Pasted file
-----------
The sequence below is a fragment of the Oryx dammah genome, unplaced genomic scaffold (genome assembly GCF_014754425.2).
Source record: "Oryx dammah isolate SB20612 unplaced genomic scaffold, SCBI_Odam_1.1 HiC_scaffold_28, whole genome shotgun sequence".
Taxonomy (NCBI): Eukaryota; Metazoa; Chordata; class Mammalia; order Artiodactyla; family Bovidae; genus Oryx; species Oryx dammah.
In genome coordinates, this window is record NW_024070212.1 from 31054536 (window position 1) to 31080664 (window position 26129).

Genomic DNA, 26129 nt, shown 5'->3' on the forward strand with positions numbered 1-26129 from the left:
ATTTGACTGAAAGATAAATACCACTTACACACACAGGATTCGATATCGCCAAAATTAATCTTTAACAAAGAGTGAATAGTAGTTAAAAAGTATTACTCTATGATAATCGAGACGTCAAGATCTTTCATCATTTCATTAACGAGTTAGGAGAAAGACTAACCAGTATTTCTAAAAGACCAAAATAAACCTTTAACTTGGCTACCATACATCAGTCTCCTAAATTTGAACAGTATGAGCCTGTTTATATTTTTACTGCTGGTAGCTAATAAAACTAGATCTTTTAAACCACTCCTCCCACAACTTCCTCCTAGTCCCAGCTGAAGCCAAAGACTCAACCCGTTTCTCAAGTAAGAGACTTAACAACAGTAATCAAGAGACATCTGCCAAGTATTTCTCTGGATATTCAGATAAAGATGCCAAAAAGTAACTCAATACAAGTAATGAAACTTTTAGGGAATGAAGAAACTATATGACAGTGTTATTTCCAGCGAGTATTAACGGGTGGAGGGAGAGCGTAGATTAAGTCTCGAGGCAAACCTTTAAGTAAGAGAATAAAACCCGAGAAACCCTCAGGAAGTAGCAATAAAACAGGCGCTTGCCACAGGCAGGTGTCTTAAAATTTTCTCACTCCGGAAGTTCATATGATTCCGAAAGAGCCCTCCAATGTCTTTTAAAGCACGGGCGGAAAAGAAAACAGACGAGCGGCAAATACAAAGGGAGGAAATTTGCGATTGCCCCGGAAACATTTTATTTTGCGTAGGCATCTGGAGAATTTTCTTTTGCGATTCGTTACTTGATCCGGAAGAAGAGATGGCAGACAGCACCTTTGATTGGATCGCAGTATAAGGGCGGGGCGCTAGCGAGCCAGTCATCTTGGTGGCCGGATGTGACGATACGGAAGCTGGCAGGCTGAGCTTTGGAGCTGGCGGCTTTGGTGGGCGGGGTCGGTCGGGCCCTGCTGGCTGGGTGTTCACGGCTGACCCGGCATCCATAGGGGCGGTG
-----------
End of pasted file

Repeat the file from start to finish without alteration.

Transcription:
The sequence below is a fragment of the Oryx dammah genome, unplaced genomic scaffold (genome assembly GCF_014754425.2).
Source record: "Oryx dammah isolate SB20612 unplaced genomic scaffold, SCBI_Odam_1.1 HiC_scaffold_28, whole genome shotgun sequence".
Taxonomy (NCBI): Eukaryota; Metazoa; Chordata; class Mammalia; order Artiodactyla; family Bovidae; genus Oryx; species Oryx dammah.
In genome coordinates, this window is record NW_024070212.1 from 31054536 (window position 1) to 31080664 (window position 26129).

Genomic DNA, 26129 nt, shown 5'->3' on the forward strand with positions numbered 1-26129 from the left:
ATTTGACTGAAAGATAAATACCACTTACACACACAGGATTCGATATCGCCAAAATTAATCTTTAACAAAGAGTGAATAGTAGTTAAAAAGTATTACTCTATGATAATCGAGACGTCAAGATCTTTCATCATTTCATTAACGAGTTAGGAGAAAGACTAACCAGTATTTCTAAAAGACCAAAATAAACCTTTAACTTGGCTACCATACATCAGTCTCCTAAATTTGAACAGTATGAGCCTGTTTATATTTTTACTGCTGGTAGCTAATAAAACTAGATCTTTTAAACCACTCCTCCCACAACTTCCTCCTAGTCCCAGCTGAAGCCAAAGACTCAACCCGTTTCTCAAGTAAGAGACTTAACAACAGTAATCAAGAGACATCTGCCAAGTATTTCTCTGGATATTCAGATAAAGATGCCAAAAAGTAACTCAATACAAGTAATGAAACTTTTAGGGAATGAAGAAACTATATGACAGTGTTATTTCCAGCGAGTATTAACGGGTGGAGGGAGAGCGTAGATTAAGTCTCGAGGCAAACCTTTAAGTAAGAGAATAAAACCCGAGAAACCCTCAGGAAGTAGCAATAAAACAGGCGCTTGCCACAGGCAGGTGTCTTAAAATTTTCTCACTCCGGAAGTTCATATGATTCCGAAAGAGCCCTCCAATGTCTTTTAAAGCACGGGCGGAAAAGAAAACAGACGAGCGGCAAATACAAAGGGAGGAAATTTGCGATTGCCCCGGAAACATTTTATTTTGCGTAGGCATCTGGAGAATTTTCTTTTGCGATTCGTTACTTGATCCGGAAGAAGAGATGGCAGACAGCACCTTTGATTGGATCGCAGTATAAGGGCGGGGCGCTAGCGAGCCAGTCATCTTGGTGGCCGGATGTGACGATACGGAAGCTGGCAGGCTGAGCTTTGGAGCTGGCGGCTTTGGTGGGCGGGGTCGGTCGGGCCCTGCTGGCTGGGTGTTCACGGCTGACCCGGCATCCATAGGGGCGGTG